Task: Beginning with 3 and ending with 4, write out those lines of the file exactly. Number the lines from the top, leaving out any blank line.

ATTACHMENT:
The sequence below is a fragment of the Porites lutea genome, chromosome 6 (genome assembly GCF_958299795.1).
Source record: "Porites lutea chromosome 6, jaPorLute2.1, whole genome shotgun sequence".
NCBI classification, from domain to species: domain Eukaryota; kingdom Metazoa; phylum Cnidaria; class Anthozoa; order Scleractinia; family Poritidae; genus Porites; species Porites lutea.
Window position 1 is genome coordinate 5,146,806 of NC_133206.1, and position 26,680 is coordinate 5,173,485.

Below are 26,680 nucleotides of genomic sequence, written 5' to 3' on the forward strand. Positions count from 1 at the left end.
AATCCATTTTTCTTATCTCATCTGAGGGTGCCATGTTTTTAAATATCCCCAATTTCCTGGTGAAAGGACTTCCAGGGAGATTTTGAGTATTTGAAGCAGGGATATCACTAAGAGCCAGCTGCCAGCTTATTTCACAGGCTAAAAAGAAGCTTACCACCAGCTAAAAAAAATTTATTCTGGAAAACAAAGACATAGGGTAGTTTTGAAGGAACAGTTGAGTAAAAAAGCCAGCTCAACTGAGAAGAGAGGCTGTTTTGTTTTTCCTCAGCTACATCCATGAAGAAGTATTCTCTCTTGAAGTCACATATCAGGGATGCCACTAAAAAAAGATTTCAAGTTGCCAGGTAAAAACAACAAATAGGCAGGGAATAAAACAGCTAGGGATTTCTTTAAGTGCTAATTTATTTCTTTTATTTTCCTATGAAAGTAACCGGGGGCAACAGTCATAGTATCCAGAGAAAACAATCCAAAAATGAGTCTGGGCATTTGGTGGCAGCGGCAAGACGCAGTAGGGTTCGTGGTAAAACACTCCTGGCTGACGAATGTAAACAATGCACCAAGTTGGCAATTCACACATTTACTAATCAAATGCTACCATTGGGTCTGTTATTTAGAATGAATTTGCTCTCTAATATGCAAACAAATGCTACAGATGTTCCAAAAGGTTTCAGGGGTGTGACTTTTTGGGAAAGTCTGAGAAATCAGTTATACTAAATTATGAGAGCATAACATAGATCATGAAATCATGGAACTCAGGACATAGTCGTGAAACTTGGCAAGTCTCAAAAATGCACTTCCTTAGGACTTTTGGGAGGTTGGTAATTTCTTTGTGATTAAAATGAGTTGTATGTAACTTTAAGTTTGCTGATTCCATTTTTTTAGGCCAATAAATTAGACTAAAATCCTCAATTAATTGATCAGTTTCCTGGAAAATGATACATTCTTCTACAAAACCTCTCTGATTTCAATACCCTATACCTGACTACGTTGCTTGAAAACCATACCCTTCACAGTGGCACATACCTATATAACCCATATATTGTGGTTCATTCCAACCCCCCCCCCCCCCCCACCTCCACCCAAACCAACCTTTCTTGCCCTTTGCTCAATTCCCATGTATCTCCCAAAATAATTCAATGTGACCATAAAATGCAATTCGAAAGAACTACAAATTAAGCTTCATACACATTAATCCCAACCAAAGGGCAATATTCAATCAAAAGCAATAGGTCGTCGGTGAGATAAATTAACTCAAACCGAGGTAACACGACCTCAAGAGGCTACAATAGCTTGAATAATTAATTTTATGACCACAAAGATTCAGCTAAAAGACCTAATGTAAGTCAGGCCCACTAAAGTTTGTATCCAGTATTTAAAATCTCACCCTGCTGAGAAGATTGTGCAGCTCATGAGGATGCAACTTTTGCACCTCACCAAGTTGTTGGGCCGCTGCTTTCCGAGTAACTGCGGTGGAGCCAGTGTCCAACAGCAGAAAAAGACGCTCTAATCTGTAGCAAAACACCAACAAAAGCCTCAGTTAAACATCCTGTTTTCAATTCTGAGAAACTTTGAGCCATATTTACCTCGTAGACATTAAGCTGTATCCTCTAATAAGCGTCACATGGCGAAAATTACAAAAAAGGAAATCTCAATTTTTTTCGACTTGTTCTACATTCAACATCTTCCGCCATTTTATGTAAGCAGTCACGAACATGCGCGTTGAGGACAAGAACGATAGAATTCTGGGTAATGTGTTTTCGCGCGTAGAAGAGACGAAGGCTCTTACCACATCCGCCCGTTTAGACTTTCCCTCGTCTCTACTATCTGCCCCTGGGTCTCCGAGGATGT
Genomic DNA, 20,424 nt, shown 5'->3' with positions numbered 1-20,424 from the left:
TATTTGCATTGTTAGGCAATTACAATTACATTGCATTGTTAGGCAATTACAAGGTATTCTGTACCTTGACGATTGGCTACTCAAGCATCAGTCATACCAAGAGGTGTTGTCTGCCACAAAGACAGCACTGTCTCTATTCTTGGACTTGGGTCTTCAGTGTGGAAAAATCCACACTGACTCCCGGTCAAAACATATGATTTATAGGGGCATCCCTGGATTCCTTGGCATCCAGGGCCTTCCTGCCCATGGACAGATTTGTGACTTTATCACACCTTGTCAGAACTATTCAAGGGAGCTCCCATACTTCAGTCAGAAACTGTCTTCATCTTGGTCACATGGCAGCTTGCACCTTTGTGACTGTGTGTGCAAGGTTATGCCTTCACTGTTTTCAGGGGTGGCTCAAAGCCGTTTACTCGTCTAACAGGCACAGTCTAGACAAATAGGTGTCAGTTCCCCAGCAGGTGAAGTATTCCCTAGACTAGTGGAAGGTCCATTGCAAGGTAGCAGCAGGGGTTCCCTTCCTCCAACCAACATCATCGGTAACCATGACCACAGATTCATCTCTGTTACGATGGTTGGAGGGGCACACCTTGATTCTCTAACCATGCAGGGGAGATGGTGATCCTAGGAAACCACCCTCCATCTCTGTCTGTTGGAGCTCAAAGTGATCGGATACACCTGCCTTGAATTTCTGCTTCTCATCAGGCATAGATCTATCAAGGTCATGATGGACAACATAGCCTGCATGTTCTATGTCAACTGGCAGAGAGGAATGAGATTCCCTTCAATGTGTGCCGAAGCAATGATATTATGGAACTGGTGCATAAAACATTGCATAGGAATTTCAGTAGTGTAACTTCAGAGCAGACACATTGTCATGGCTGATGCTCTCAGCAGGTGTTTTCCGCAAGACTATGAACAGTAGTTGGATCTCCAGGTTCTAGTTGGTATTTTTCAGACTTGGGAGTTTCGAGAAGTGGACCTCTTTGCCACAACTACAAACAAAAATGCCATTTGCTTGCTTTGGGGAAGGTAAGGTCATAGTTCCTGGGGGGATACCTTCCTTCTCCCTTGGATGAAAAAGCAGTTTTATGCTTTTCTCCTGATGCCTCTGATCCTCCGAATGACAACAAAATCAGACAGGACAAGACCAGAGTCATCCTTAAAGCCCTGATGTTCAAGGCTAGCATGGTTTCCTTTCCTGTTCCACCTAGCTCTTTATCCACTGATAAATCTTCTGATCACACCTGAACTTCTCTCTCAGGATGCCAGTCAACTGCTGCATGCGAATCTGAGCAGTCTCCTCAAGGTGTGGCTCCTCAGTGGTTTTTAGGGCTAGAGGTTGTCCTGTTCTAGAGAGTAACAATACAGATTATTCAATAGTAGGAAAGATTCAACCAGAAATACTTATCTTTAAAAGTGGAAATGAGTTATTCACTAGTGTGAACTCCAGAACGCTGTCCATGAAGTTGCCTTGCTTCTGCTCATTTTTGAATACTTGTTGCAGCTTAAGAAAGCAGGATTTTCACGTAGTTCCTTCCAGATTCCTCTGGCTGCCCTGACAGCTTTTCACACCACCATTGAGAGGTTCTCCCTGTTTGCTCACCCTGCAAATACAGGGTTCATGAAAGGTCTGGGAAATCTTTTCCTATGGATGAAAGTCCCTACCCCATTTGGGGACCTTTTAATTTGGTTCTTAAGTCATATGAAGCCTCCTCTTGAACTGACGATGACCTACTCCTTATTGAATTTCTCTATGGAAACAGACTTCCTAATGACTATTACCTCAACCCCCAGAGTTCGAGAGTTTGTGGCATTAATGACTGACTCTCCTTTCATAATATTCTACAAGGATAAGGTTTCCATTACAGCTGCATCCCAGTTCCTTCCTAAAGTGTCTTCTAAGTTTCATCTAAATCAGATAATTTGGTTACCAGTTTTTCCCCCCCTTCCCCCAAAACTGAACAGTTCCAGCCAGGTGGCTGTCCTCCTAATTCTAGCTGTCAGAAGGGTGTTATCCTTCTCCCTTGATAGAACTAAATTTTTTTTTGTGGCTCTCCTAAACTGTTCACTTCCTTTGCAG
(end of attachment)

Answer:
NCBI classification, from domain to species: domain Eukaryota; kingdom Metazoa; phylum Cnidaria; class Anthozoa; order Scleractinia; family Poritidae; genus Porites; species Porites lutea.
Window position 1 is genome coordinate 5,146,806 of NC_133206.1, and position 26,680 is coordinate 5,173,485.